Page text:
Cucina Povera – Bring an authentic taste of Tuscany to your table

I recently spent three weeks in Northern Italy, including Tuscany (Siena, Volterra, Pisa, and Florence). Along the way, I had the opportunity to sample regional Tuscan specialties at numerous osterias, including several Slow Food restaurants. Upon returning home, I was looking for a cookbook that would capture the magical essence of the Tuscan landscapes, honeyed sunsets, and simple but soulful cooking that I’d enjoyed. When I heard about “Cucina Povera,” I contacted the author, who was kind enough to write back almost immediately and send a review copy via her publicist.

Pamela Sheldon Johns gives culinary workshops in several regions of Italy, and is the owner of an agriturismo in Montepulciano that has a 1,250-tree olive farm. A regular visitor to Italy for nearly three decades, she has written sixteen cookbooks, many with distinctly Italian themes (Gelato!: Italian Ice Creams, Sorbetti, and Granite, The Williams-Sonoma Collection: Risotto, Prosciutto, Pancetta, Salame, etc.). Her latest work “Cucina Povera: Tuscan Peasant Cooking” focuses on peasant dishes borne of necessity and hardship that are now served in restaurants around the world.

Hit particularly hard during and after WWII, many Tuscan families lived on the brink of starvation, forced to forage and hunt. Leftovers were scrupulously reused, particularly unsalted bread. This gave rise to dishes like ribollita (“reboiled” soup made from vegetables, olive oil, and stale bread) and panzanella (bread salad dressed with tomatoes and olive oil). “Cucina Povera” includes several personal stories from elderly Italians who lived through dire poverty, and their memories of special foods that brightened otherwise difficult times. The memoirs provide a historical footnote to the recipes within without overwhelming the main function as cookbook (roughly the first forty pages are taken up by various interviews and introductions to various areas of Tuscany). There are interesting historical tidbits scattered throughout.

Recipe titles are given in Italian in a large, flowing font with a smaller English translation underneath (both Italian and English titles are indexed, with the Italian recipe names printed in italics). Ingredients and instructions are straightforward and brief for many recipes. Most ingredients are limited largely to pantry staples and bread, olive oil, herbs, and fresh produce (the notable exception are the recipes calling for chestnut flour). If you want to speed things along, using canned stock and canned cooked beans will speed up your cooking time.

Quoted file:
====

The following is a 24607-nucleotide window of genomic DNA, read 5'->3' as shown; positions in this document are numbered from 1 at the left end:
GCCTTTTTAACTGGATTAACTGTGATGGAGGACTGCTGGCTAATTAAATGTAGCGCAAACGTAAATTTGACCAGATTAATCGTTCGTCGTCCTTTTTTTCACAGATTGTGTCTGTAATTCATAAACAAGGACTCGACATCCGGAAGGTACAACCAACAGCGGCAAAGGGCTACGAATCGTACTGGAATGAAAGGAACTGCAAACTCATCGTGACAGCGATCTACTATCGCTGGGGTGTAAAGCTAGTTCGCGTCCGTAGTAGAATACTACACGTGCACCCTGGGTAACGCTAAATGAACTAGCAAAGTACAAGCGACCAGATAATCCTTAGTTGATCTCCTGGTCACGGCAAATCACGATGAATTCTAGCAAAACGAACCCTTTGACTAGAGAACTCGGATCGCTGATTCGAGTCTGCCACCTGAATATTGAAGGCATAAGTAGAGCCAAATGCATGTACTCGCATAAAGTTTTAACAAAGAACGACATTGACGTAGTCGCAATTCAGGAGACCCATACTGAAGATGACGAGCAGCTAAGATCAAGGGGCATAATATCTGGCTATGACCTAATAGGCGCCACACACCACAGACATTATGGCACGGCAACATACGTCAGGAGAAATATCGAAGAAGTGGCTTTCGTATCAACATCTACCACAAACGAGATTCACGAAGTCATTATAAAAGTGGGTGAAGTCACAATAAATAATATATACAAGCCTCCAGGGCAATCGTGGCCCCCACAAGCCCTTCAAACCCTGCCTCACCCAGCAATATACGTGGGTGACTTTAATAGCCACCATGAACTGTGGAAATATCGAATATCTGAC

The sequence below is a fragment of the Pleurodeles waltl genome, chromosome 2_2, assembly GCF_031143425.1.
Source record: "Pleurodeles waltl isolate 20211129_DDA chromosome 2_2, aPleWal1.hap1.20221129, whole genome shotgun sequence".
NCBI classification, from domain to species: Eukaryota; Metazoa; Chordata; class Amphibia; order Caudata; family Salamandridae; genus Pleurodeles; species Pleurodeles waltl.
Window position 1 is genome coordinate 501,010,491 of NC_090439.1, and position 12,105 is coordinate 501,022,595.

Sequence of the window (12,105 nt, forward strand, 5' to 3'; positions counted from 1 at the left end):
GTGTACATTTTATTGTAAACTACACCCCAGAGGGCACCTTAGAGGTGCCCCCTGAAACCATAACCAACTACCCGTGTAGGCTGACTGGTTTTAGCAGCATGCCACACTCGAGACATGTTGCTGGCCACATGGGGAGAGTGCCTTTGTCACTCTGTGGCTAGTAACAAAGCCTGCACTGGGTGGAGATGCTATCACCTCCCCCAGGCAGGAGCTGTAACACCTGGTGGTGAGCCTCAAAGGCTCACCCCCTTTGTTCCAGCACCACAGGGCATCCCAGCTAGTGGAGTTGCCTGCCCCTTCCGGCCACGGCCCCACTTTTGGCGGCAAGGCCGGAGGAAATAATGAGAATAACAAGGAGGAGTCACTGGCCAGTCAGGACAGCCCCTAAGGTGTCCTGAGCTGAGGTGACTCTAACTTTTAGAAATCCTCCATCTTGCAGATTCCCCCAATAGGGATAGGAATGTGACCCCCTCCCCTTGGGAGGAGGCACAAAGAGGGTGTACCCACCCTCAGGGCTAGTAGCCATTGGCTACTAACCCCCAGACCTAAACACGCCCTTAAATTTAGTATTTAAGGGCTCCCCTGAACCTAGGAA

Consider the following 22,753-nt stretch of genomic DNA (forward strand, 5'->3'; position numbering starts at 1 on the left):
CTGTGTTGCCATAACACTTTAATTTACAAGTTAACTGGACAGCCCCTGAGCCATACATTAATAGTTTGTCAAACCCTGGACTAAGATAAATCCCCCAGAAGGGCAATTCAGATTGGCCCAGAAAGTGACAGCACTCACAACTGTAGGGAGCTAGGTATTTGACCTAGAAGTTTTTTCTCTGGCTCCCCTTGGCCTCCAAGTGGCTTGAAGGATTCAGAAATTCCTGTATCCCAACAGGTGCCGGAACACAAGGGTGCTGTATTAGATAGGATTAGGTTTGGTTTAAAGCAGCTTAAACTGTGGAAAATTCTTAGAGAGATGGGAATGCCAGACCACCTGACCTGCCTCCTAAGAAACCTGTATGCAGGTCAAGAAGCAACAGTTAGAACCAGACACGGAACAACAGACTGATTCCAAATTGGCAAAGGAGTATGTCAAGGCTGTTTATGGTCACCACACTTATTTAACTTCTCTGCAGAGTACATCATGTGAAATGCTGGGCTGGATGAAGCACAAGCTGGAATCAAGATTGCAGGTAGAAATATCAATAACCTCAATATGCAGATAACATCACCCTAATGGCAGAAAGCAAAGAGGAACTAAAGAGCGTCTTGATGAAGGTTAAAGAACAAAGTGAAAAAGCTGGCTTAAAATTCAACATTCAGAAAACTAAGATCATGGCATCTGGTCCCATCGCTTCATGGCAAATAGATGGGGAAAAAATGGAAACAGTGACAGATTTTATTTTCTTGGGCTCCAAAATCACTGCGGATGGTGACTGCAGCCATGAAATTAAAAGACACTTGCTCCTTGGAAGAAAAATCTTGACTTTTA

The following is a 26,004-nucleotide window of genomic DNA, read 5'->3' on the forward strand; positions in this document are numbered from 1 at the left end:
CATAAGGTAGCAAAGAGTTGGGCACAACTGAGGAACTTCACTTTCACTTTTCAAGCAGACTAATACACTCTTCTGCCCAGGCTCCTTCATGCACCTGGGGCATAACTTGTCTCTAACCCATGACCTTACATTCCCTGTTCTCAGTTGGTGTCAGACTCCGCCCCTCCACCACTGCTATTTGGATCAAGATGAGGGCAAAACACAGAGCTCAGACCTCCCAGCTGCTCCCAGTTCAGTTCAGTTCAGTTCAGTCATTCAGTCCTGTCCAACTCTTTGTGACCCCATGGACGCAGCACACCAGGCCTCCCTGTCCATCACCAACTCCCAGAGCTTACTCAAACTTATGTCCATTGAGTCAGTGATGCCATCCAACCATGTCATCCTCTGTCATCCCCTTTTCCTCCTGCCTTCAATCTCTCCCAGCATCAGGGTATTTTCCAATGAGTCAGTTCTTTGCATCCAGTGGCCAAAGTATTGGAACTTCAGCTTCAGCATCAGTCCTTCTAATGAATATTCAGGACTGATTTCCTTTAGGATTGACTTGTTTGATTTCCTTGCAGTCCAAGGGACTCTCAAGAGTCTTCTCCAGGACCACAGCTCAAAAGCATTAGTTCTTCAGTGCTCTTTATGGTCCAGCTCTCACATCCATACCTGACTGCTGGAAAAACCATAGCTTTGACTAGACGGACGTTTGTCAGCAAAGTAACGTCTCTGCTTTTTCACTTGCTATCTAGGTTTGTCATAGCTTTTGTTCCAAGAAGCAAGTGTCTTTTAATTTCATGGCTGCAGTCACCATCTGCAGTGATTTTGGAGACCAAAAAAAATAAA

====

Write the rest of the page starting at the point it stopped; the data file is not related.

Some of the more unusual recipes that caught my eye were schiacciata all’uva (grape foccacia studded with walnuts), farinata toscana (cornmeal, kale, and bean soup), and pomodori, fagoioli e cipolline (roasted tomatoes, beans and onions). You’ll also find simple, comfort food favorites pici (fat rolled noodles), frittatas, polenta (including a chestnut variation), meat and game, and regional sweets like Sienese cantucci, ricciarelli, and brutti ma buoni.

I tried making several of the recipes, starting with the roasted tomatoes, beans and onions. The recipe, like many in the book, relies on a few star ingredients, allowing the flavor of each to shine through. I tracked down cipolline onions and fennel to go with the potatoes, tomatoes, and cannellini beans. Perhaps it was the type of potato I used (baby Dutch yellow), but despite baking for the 35 minutes at 400 called for in the recipe, even after an additional hour of roasting, the potatoes remained hard (the other ingredients softened into a buttery sweetness, particularly the cipolline onions and fennel). The next time I make this, I may parboil the potatoes first. The next recipe was the farro soup, which uses a simple base of onion, garlic, carrot and celery to complement the nutty sweetness of the farro. A garnish of parsley adds a dash of bright flavor. Finally, the roasted chicken with vin santo is massaged with aromatic herbs and olive oil, and the pan drippings are then deglazed with marsala (or another fortified wine). The end result was soul-warming comfort food perfect for a blustery fall or winter’s day.

The cookbook is gorgeous to look at as well, with heavy paper and deckled edges. The photography vividly captures various aspects of the Tuscan landscapes, from medieval skylines to its interviewed elderly residents cooking and preparing local food. There are a number of historic photographs as well as ample photos of finished dishes. The photographs and pages are matte, so there is no issue of glare if using a cookbook holder. At the back are a list of resources and metric conversions and equivalents.

This is a lovely cookbook that captures the flavors and history behind some of Tuscany’s well-known dishes, and a beautiful souvenir for those fortunate enough to have visited some of the varied Tuscan provinces highlighted within.

(Review copy courtesy of Andrews McMeel Publishing)

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